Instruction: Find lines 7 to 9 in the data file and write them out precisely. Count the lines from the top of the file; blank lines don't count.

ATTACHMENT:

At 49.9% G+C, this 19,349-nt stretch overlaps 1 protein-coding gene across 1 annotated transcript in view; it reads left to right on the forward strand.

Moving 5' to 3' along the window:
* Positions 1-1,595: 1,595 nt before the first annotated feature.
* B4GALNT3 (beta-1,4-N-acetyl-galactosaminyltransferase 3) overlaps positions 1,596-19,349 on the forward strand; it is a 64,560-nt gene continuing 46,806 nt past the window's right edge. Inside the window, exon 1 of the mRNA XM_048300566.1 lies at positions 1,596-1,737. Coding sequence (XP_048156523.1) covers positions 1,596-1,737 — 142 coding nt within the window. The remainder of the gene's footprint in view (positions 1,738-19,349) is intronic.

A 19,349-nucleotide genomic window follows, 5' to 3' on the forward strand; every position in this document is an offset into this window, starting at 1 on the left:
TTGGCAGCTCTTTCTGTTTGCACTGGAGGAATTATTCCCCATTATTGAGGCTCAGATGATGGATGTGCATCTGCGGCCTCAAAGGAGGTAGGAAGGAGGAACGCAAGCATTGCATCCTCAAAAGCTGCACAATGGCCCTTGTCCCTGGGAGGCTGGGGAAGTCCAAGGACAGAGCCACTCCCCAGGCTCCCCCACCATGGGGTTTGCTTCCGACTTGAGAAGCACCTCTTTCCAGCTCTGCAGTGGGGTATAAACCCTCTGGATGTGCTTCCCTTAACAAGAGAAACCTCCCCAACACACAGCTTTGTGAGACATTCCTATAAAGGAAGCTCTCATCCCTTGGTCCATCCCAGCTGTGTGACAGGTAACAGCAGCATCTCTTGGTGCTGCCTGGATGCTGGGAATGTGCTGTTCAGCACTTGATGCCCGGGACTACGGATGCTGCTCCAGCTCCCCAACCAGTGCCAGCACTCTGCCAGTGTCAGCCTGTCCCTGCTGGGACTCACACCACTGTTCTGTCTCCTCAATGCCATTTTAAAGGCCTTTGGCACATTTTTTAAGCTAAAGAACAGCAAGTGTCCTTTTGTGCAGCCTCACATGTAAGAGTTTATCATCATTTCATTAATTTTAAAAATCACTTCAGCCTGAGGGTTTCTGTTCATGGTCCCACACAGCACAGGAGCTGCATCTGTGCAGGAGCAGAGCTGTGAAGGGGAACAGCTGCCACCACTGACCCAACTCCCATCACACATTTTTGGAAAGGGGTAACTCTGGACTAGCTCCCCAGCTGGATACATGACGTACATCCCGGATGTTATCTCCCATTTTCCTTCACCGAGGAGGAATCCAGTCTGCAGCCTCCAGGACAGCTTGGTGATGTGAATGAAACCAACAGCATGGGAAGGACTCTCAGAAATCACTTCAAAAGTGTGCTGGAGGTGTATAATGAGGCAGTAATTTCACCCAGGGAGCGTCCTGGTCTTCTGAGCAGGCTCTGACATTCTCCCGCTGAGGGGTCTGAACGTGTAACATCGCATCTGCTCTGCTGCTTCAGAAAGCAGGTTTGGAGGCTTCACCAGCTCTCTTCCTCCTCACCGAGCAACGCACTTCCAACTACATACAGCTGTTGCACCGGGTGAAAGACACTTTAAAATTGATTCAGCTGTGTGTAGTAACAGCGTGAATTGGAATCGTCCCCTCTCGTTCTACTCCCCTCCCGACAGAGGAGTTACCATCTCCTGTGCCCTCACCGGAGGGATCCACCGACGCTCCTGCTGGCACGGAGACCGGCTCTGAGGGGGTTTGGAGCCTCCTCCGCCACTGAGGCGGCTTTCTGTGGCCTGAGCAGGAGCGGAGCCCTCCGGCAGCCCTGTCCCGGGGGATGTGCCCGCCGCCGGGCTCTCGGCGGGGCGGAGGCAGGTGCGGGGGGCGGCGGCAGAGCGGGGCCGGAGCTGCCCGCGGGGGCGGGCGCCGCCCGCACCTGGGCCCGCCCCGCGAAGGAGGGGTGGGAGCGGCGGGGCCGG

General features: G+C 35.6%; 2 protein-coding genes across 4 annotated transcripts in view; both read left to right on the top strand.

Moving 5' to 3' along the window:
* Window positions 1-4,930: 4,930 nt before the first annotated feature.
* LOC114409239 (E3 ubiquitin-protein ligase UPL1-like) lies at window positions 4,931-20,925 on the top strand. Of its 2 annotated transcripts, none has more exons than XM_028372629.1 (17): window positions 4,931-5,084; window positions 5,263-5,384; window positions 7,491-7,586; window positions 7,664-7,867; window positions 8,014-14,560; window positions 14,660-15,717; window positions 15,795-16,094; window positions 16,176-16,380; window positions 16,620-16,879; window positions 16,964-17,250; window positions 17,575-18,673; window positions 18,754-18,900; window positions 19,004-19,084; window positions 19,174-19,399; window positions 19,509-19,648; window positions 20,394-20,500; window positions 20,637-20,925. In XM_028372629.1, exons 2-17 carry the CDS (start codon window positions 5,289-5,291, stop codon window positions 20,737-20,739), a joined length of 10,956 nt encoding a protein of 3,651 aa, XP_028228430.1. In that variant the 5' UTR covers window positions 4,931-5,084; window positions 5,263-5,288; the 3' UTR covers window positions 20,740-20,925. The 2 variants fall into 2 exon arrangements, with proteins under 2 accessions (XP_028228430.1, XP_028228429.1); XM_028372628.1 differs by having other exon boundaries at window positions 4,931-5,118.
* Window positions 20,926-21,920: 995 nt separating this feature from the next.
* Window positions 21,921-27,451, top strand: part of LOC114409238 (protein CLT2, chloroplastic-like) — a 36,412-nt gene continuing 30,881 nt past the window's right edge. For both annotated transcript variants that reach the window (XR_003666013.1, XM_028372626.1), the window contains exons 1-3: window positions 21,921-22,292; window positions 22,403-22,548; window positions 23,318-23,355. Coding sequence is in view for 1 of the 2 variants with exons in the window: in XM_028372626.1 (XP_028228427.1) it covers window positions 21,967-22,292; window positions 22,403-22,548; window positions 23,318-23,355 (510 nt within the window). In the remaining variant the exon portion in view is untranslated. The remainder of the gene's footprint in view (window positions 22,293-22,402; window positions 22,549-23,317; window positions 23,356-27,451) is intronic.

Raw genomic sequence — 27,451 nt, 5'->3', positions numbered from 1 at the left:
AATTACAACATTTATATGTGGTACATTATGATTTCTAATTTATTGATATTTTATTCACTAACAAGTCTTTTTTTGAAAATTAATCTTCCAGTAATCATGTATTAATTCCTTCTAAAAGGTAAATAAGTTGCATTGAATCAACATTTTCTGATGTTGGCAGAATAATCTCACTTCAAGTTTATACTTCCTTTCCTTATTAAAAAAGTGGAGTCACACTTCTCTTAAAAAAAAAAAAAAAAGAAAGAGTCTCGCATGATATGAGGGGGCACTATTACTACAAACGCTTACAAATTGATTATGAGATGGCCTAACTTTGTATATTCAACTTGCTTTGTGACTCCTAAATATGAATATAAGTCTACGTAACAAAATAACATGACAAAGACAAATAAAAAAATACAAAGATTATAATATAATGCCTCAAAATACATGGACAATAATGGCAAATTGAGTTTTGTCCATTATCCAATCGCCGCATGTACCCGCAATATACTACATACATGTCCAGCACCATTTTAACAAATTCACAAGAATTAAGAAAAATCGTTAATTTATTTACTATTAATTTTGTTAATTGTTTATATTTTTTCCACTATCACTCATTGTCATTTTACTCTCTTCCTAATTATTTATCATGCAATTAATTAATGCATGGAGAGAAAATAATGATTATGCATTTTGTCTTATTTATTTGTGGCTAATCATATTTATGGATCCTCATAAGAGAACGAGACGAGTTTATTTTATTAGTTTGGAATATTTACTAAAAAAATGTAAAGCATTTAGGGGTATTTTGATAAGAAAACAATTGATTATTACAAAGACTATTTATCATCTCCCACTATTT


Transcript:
General features: G+C 35.6%; 2 protein-coding genes across 4 annotated transcripts in view; both read left to right on the top strand.

Moving 5' to 3' along the window:
* Window positions 1-4,930: 4,930 nt before the first annotated feature.